As the Post-Dispatch article points out, it's not like the conference has to look very far to see the value of paying top dollar for assistants. After a miserable 2009, Ron Zook was thisclose to being fired at Illinois. So he went out and hired two top-shelf coordinators at salaries commensurate with the SEC's; in fact, one of them (Bobby Petrino brother Paul Petrino) was an SEC coordinator. Result: a job-saving 7-6 campaign and, in 2011, likely the program's first back-to-back winning seasons in 20 years.
It feels awfully awkward to tell anyone to follow Ron Zook's example. But when it comes to assistant salaries, it's high time the Big Ten at-large did exactly that.
*Rodriguez actually got the defensive coordinating hire right the first time, when he plucked away current Syracuse DC Scott Shafer from Stanford; Shafer's been a success everywhere else he's been, and his work with the Orange last year--the only team in the country to finish in the top 20 in total defense while also finishing in the bottom 20 in time-of-possession--was nothing short of remarkable. But RichRod and Shafer didn't appear to see eye-to-eye, and in came Robinson after just one season. You'll forgive Wolverine fans if they spend the rest of the afternoon banging their heads against the closest wall.
Tags: ACC, Adam Weber, Baylor, Big 12, Big Ten, Bobby Petrino, Bryan Harsin, Dave Doeren, Don Treadwell, Florida, Greg Mattison, Greg Robinson, Gus Malzahn, Illinois, Indiana, Jeff Casteel, Jerry Kill, Joe PAterno, Manny Diaz, Mark Dantonio, Maryland, Miami (Ohio), Michigan, Michigan State, Nebraska, Northern Illinois, Paul Petrino, Penn State, Rich Rodriguez, Ron Zook, Scott Shafer, SEC, Shawn Watson, Steve Addazio, Temple, Tim Brewster, Tom Bradley, Vanderbilt, West Virginia
Posted on: June 30, 2011 10:39 am
Edited on: June 30, 2011 11:11 am
Posted by Chip Patterson
Since joining Louisville, Cardinals coach Charlie Strong has been aggressive on the recruiting trail when it comes to quarterbacks. First the second-year coach snagged highly-touted recruit Teddy Bridgewater from Miami before signing day, and on Thursday, he unofficially welcomed Missouri transfer Tyler Gabbert to the program.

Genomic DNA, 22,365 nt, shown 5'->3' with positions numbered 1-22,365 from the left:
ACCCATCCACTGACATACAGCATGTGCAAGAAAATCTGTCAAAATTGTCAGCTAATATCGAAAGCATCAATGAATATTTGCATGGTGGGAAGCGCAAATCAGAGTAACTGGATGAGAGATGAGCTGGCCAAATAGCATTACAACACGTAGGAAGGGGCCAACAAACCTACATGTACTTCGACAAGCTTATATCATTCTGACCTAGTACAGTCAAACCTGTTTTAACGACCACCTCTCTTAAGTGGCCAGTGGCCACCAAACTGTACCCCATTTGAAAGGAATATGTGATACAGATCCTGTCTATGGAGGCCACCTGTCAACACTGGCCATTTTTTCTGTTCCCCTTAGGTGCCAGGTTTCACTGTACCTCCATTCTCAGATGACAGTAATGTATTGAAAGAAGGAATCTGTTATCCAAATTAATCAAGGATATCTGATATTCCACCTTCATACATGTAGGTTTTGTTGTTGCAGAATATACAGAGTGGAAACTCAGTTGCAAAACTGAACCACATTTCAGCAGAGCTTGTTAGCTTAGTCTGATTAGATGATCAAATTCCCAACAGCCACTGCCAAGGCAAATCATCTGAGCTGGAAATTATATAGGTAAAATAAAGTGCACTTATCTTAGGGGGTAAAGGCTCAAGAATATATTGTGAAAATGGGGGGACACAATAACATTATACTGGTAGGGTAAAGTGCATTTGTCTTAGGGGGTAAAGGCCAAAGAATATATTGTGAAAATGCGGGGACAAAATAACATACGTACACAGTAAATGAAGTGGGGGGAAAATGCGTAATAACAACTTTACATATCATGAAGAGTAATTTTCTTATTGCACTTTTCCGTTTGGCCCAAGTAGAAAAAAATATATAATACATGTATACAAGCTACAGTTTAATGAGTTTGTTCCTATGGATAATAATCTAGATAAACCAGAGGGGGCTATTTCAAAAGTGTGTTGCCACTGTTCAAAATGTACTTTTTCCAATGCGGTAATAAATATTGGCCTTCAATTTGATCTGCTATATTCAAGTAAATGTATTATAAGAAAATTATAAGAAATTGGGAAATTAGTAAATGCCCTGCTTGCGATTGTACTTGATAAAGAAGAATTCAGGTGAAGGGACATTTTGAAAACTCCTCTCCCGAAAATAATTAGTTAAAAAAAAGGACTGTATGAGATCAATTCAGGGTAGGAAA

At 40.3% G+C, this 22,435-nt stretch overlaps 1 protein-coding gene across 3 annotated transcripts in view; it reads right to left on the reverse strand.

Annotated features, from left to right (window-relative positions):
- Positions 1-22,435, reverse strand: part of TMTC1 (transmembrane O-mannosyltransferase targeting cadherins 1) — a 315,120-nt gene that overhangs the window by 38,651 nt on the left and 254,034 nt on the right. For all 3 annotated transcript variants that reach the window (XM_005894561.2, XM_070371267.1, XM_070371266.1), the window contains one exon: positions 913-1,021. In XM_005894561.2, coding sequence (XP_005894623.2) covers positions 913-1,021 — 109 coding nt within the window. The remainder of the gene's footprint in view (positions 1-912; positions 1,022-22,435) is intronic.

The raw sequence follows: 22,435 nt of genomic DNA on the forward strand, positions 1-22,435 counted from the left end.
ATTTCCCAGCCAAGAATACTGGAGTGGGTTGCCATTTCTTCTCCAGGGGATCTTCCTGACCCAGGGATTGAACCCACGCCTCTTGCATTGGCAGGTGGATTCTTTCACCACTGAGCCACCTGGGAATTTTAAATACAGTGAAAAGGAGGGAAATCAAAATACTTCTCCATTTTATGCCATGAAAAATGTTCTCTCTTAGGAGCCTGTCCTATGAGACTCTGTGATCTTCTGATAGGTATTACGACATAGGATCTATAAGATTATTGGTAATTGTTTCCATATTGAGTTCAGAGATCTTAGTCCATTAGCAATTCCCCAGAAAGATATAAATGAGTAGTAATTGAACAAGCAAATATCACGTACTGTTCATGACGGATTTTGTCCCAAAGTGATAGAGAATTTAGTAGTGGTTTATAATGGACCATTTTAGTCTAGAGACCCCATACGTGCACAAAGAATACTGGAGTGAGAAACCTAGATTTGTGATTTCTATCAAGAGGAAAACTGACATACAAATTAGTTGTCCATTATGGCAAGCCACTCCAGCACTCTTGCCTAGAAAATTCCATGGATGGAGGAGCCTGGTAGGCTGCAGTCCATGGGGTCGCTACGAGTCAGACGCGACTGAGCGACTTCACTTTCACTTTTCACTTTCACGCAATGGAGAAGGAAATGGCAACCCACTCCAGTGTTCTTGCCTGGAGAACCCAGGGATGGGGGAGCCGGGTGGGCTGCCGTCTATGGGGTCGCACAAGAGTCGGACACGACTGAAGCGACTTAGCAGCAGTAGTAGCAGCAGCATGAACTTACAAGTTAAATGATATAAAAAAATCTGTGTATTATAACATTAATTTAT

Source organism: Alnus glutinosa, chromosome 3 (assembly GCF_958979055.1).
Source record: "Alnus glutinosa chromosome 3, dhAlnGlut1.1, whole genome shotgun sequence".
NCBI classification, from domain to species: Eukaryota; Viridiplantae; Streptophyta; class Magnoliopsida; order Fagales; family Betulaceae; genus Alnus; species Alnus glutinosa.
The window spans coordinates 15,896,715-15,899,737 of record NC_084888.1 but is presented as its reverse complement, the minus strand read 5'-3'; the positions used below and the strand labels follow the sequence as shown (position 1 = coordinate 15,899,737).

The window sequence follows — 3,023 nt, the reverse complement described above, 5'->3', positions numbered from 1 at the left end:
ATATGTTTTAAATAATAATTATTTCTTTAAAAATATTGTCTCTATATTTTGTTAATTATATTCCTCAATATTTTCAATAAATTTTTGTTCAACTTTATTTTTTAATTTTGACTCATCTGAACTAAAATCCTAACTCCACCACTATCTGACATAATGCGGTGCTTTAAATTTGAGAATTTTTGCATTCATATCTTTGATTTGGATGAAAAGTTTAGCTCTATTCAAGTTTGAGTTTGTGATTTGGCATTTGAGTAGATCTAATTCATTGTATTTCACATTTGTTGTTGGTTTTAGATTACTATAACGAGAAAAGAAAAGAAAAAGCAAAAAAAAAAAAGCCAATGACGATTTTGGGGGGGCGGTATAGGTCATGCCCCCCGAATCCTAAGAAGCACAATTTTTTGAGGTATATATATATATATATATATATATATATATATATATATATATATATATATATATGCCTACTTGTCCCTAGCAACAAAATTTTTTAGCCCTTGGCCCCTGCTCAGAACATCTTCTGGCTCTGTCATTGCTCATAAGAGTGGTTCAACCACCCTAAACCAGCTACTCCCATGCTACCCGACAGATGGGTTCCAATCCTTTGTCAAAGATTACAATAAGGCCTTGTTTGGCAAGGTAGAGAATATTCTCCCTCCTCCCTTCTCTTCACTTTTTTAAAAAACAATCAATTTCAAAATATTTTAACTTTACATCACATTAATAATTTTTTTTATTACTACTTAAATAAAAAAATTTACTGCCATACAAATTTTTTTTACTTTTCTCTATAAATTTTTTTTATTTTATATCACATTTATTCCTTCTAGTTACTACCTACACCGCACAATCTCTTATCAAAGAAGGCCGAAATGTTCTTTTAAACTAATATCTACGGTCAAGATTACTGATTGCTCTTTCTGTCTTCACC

Gabbert, the younger brother of the Jacksonville Jaguars' first-round pick Blaine Gabbert, spent his freshman year with his brother at Missouri, but after losing the quarterback battle to James Franklin in spring practice, Gabbert opted to transfer in May.
Both Tyler and his older brother Blaine originally committed to Nebraska before changing their decision to Missouri. Former Cornhuskers offensive coordinator Shawn Watson (who recruited both brothers heavily while at Nebraska) is now the quarterbacks coach on Strong's staff. Gabbert's arrival gives Louisville a full stable of quarterbacks for 2012. While junior Will Stein will be the starting quarterback entering fall camp, Bridgewater has made it clear he will be ready whenever his name is called. Once Gabbert joins the duo next fall, Strong will have three different quarterbacks competing for snaps in 2012.
While some might argue that the position is too crowded, I can guarantee you a surplus of talent is not something that Louisville fans will be complaining about.
Posted on: May 20, 2011 11:20 am
Edited on: May 20, 2011 11:24 am
By Brett McMurphy
CBSSports.com Senior Writer
Former Missouri quarterback Tyler Gabbert is visiting Louisville today, sources told CBSSports.com
Out of Parkway West High School, Gabbert initially committed to Nebraska where he was recruited by Huskers offensive coordinator Shawn Watson. Gabbert later de-committed and signed with Missouri.
Watson is now the quarterbacks coach at Louisville.
Other schools that Gabbert reportedly is interested in include Iowa, Clemson, Wake Forest and Arizona.
Gabbert left Missouri because he wanted an opportunity to compete for a starting position, his father Chuck told reporters. Gabbert was beaten out for Missouri’s starting position by James Franklin.
Gabbert’s older brother, Blaine, was selected in the first round of the NFL Draft by Jacksonville.
Tags: ACC, ACC, Arizona, Arizona State, Arkansas State, Big 12, Big 12, Big East, Big East, Big Ten, Big Ten, Blaine Gabbert, Clemson, Dabo Swinney, Dominique Brown, Iowa, James Franklin, Louisville, Missouri, Northwestern, Pac-12, Pac-12, Pittsburgh, SEC, Shawn Watson, Tajh Boyd, Teddy Bridgewater, Tyler Gabbert, Wake Forest, Will Stein